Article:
Sound Science Bite: October 25. The Gentle (?) Birth of Comets
The early solar system was a chaotic place with numerous collisions between bodies of all sizes, including those as large as planets. Comets, which formed far from the Sun in the cold were supposed to have taken part in the chaos. However, the recently concluded Rosetta mission, as reported in Science 30 Sep 2016 and other places, appears to tell a different story. The comet 67P ("P" for "periodic"), a comet that was somehow redirected into the inner solar system from its location in the Kuiper Belt beyond the orbit of Neptune, possibly by a close encounter with another object, and "captured" into a new orbit by the effect of Jupiter's gravity, was the last subject of study for this spacecraft.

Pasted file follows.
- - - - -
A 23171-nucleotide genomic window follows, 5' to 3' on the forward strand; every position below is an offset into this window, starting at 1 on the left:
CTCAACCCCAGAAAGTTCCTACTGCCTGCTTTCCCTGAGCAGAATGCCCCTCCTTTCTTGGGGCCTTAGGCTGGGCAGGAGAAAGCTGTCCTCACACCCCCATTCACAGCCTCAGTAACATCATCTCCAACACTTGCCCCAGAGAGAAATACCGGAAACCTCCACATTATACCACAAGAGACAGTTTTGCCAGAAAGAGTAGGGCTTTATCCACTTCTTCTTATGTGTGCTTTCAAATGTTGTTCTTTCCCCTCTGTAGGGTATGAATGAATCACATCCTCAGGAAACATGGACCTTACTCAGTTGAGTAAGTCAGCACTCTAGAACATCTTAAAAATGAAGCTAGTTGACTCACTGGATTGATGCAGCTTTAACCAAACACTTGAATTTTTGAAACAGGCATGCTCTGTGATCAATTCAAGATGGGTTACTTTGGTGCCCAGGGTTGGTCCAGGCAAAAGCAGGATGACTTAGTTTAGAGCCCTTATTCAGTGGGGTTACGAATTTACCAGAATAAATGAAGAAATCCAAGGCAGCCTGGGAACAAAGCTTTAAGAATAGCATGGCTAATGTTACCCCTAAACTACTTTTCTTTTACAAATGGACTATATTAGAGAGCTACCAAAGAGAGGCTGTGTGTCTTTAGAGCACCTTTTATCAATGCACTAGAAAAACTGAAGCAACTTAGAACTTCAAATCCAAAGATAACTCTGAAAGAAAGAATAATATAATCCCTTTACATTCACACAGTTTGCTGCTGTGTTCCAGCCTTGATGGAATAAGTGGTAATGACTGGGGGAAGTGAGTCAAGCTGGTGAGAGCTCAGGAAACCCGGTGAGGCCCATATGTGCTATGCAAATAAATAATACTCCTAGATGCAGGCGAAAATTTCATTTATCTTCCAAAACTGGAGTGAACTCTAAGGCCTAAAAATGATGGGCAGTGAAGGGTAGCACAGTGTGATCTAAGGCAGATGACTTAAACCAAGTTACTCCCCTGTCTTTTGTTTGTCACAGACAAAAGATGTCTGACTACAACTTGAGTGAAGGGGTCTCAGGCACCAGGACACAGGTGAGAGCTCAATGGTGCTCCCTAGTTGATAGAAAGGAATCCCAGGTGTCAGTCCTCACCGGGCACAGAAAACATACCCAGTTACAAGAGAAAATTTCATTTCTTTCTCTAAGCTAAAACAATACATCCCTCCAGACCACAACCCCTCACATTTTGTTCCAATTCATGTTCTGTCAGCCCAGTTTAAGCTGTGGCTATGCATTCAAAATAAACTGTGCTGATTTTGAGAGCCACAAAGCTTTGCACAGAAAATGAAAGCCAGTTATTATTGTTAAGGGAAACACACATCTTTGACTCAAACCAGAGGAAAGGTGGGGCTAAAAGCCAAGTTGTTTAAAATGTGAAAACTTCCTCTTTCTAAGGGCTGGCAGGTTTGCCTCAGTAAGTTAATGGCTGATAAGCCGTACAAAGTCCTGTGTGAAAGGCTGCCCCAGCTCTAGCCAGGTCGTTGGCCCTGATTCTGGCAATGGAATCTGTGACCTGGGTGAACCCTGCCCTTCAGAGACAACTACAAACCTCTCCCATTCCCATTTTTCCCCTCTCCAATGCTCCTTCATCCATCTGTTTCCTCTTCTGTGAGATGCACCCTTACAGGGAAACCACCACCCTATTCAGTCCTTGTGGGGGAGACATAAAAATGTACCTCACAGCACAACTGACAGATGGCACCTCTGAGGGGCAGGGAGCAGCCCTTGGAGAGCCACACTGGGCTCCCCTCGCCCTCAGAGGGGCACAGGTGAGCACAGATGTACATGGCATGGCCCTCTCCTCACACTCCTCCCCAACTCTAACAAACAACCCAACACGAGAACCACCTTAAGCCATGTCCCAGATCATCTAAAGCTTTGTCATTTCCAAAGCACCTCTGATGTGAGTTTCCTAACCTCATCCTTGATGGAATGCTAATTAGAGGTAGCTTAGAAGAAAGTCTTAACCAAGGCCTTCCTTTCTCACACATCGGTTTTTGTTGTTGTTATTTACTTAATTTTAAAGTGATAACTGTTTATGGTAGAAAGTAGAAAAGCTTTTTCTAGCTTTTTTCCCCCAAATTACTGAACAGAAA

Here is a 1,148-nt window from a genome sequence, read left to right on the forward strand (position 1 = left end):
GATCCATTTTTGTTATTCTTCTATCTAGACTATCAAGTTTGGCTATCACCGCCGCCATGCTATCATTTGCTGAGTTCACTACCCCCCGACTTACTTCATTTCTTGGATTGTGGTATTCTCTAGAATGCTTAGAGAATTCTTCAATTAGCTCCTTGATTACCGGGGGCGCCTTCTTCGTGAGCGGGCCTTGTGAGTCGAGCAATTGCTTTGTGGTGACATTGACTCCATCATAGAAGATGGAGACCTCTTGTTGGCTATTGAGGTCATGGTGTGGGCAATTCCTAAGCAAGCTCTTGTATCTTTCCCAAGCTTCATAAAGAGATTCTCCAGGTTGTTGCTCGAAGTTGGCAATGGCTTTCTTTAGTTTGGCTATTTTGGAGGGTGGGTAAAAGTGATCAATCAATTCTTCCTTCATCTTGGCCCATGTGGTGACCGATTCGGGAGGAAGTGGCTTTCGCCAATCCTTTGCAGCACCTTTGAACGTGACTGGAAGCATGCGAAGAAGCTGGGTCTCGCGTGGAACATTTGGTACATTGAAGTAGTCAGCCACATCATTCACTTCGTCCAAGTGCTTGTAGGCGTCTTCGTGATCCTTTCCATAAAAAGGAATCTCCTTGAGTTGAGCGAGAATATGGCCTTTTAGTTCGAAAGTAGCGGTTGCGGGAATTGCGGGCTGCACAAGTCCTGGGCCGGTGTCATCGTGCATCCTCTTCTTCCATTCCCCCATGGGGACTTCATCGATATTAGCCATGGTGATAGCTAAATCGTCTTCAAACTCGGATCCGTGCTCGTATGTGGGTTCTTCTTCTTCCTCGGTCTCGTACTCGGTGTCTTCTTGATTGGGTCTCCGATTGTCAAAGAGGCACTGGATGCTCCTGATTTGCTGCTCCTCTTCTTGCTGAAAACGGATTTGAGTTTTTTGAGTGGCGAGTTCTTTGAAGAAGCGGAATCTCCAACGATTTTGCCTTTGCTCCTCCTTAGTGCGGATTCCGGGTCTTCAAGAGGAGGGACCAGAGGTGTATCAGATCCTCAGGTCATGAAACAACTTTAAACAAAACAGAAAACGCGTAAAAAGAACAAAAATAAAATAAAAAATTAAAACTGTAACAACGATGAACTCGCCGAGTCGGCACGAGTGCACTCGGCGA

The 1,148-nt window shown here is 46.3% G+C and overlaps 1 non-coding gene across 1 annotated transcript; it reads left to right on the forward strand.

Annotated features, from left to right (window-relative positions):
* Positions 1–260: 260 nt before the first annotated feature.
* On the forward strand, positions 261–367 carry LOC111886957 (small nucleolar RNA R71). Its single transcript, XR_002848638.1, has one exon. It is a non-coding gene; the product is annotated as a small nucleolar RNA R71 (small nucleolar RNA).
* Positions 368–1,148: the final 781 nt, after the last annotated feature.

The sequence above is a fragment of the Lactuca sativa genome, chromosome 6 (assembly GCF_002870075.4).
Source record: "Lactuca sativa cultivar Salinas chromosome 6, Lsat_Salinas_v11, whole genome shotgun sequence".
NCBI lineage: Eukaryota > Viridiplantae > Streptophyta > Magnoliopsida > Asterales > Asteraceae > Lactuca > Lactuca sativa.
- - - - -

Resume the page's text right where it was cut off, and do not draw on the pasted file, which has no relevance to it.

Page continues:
The comet sports a dumbell shape, which appears to be the result of a gentle collision between two separate comets, not a bone-jarring one. Further, this comet, rather than being a "dirty snowball", as comets have been described, is rather more like an icy dirtball. The "dirt" eroded off the comet by solar radiation and detected by the spacecraft is extremely fragile and porous. A picture is emerging of a comet that gradually formed by the gentle accumulation of pebble-sized material. If so this has profound implications for theories of solar system formation. However, so-called spherically shaped "goosebumps" three meter across found in pits formed by jets of material spewing out of the comet due to heating by the Sun are thought by other researchers to be the actual building blocks of the comet. Maybe the question will be answered as the Rosetta data is examined in the months ahead.